After the unprecedented year that was 2020, the COVID-19 global pandemic continued to cast a long shadow over 2021. Despite prolonged lockdowns throughout the early part of the year, the vaccine rollout and tentative plans to open up everything from whole countries to coffee shops was enough to keep us looking forward with more hope. The acceleration of existing trends (particularly the evolving nature of how/when we work) was a distinct feature of 2021.


Homing in on the UK pensions world and defined contribution (DC) plans in particular, 2021 was far from quiet. The Pension Schemes Act 2021 provided a whole host of measures designed to better protect UK savers, most notably the new climate risk-related governance and reporting requirements for pension schemes. While environmental, social and governance (ESG) considerations have become an increasingly important part of the agenda for DC plans, the arrival (for larger schemes initially) of the Task Force on Climate-Related Financial Disclosures (TCFD) and COP26 in Glasgow has kept climate change high on the agenda.


The ongoing focus on consolidation across the DC industry has been most visible with The Pensions Regulator (TPR) requiring that DC schemes with assets under £100m undertake a more stringent value for members assessment (VFM assessment).


At the same time, the Pension and Lifetime Savings Association (PLSA) updated its Retirement Living Standards to better reflect the income required to support various standards of living in retirement.


Together with the items discussed below, these issues provide the platform for what we see dominating the UK DC agenda throughout 2022 and beyond. It will be another busy year of us doing what we do best: working tirelessly to improve DC member outcomes.

Retirement readiness in focus




Promoting participation in DC arrangements and encouraging members to save what they can remains a fundamental piece of the retirement puzzle. However, a growing inclination to consider the amount and adequacy of income an individual’s DC savings is likely to provide them in retirement is indicative of an increasing maturity for the UK DC industry. Indeed, we also advocate considering retirement savings as part of wider financial wellbeing.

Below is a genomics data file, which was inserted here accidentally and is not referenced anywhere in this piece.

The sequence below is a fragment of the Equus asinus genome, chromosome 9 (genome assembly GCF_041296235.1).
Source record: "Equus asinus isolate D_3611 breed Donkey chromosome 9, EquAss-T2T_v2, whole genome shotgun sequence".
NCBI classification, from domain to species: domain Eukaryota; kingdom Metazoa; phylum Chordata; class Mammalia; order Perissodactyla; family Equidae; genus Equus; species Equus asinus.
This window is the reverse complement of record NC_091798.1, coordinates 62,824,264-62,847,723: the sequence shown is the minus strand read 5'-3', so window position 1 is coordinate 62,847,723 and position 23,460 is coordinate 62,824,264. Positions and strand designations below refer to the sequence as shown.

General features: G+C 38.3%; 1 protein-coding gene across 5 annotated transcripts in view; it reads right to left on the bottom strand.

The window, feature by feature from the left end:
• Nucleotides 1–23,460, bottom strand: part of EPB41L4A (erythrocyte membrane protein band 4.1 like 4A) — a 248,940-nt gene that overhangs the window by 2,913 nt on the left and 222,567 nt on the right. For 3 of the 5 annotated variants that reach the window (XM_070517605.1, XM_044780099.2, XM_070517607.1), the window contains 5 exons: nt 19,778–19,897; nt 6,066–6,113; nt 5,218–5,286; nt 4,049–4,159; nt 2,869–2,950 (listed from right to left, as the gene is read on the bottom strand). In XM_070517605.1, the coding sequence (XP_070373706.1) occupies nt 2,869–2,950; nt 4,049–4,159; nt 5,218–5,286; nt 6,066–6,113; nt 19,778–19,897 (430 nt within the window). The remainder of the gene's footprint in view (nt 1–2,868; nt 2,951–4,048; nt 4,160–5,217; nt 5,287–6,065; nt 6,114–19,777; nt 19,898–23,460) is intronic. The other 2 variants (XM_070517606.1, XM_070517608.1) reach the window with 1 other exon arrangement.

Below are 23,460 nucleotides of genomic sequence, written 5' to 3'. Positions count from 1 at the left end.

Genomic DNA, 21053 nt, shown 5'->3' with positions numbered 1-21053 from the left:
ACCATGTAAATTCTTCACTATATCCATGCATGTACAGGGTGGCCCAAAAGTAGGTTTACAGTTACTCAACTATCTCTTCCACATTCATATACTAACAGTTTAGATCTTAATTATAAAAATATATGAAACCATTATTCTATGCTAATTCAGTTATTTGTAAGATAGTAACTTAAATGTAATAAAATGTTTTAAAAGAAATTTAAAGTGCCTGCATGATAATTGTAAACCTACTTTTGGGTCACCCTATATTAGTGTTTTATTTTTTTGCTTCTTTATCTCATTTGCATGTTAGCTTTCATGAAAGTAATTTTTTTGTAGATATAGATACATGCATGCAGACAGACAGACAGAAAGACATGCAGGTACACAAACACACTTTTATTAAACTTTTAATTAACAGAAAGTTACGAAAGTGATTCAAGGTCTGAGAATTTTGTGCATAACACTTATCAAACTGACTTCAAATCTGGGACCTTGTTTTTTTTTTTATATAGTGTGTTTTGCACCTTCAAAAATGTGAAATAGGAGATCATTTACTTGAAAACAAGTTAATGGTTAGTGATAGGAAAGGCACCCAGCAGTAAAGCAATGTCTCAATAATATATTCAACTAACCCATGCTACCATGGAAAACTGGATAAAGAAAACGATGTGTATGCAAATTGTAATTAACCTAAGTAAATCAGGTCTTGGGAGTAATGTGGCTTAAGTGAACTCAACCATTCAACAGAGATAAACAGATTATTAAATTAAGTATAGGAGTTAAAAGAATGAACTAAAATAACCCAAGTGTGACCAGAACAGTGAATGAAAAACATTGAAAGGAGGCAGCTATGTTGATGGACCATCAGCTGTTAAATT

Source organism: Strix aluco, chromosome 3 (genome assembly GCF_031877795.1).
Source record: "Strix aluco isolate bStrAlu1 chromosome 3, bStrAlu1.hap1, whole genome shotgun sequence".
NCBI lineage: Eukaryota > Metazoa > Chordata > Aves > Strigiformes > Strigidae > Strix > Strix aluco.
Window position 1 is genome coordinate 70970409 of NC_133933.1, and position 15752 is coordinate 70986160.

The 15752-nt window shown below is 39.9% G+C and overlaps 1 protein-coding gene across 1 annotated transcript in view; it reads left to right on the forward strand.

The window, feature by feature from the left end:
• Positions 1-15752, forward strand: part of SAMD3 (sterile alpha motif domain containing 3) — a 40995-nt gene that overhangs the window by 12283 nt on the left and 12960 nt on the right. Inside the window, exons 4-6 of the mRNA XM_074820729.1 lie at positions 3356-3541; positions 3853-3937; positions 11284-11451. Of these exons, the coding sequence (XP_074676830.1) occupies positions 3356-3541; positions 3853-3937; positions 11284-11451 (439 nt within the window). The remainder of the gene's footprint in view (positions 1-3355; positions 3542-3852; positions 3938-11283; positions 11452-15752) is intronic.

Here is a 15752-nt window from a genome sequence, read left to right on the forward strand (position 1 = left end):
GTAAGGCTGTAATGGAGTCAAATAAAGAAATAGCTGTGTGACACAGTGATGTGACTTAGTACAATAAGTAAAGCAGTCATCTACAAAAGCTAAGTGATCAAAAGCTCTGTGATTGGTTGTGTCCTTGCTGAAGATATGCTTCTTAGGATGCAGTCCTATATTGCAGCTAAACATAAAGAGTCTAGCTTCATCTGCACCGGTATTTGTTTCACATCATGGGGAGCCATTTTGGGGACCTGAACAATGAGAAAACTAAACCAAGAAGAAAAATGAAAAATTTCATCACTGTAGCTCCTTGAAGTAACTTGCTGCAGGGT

The PLSA Retirement Living Standards give individual pension savers an idea of how much they will need for a certain standard of living when they stop work. However DC schemes might not always consider how the likely outcomes for their members match up to these standards and, more importantly, what they can do to improve outcomes.











Mercer’s Retirement Readiness Index assesses and grades members’ prospective retirement benefits. The analysis can explore differences by factors such as location, age, ethnicity or gender, providing interesting and often challenging insights into how different cohorts of your membership are faring.


Our Retirement Readiness Index gives you the insight into how your scheme measures-up, what difference specific interventions could make to improve member outcomes and the ability to monitor the impact of any changes your scheme might choose to make.


Take a look here to find out more: DC Schemes: Time to focus on member outcomes.


Provide financial wellbeing support.